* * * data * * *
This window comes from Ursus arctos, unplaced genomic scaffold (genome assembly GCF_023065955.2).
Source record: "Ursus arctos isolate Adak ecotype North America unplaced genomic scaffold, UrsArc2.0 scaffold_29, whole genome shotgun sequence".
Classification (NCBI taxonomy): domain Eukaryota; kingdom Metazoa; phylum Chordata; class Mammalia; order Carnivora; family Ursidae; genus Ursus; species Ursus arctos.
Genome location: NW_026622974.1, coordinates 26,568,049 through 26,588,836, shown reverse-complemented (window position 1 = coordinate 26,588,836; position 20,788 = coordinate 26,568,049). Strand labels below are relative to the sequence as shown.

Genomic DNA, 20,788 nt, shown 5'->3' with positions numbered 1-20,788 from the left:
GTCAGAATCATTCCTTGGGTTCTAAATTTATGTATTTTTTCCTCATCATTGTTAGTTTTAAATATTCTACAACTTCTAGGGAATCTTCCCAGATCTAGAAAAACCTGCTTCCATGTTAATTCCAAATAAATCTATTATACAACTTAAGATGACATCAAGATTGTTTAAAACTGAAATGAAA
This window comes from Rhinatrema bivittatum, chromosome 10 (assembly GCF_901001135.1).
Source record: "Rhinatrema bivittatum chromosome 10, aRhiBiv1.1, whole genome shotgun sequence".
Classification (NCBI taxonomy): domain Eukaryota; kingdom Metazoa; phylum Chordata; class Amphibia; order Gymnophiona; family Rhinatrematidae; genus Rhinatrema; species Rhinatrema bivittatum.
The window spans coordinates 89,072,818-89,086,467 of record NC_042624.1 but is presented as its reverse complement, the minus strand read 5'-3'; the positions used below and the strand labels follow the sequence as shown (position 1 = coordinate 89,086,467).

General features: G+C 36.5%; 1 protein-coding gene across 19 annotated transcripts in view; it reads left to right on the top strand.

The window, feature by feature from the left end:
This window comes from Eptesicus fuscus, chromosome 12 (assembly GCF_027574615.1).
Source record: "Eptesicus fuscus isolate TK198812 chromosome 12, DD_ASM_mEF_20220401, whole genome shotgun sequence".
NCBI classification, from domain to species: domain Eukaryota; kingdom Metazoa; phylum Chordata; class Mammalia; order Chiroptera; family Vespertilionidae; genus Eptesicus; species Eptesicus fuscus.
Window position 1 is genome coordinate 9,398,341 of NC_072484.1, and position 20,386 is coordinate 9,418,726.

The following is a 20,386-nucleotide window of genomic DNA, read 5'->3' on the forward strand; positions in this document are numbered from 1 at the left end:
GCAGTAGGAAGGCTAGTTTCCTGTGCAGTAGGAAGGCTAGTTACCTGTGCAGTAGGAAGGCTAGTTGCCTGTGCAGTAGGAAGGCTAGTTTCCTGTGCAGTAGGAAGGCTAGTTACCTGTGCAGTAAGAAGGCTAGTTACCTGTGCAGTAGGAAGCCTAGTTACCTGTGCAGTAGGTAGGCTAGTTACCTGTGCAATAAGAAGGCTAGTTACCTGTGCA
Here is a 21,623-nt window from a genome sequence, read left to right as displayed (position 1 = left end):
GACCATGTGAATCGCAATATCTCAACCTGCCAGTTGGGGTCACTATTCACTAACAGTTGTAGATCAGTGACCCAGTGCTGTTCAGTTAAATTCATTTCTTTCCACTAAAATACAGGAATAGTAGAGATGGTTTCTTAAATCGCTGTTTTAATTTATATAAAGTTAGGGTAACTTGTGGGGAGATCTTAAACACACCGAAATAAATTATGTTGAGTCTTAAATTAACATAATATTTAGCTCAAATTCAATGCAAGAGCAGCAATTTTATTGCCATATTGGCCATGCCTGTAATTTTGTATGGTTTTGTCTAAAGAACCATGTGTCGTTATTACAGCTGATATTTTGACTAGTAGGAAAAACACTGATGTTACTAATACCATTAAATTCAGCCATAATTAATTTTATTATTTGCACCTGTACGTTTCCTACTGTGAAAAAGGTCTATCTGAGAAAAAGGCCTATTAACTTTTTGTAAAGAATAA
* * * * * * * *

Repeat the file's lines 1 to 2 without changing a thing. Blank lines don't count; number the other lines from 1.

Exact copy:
This window comes from Ursus arctos, unplaced genomic scaffold (genome assembly GCF_023065955.2).
Source record: "Ursus arctos isolate Adak ecotype North America unplaced genomic scaffold, UrsArc2.0 scaffold_29, whole genome shotgun sequence".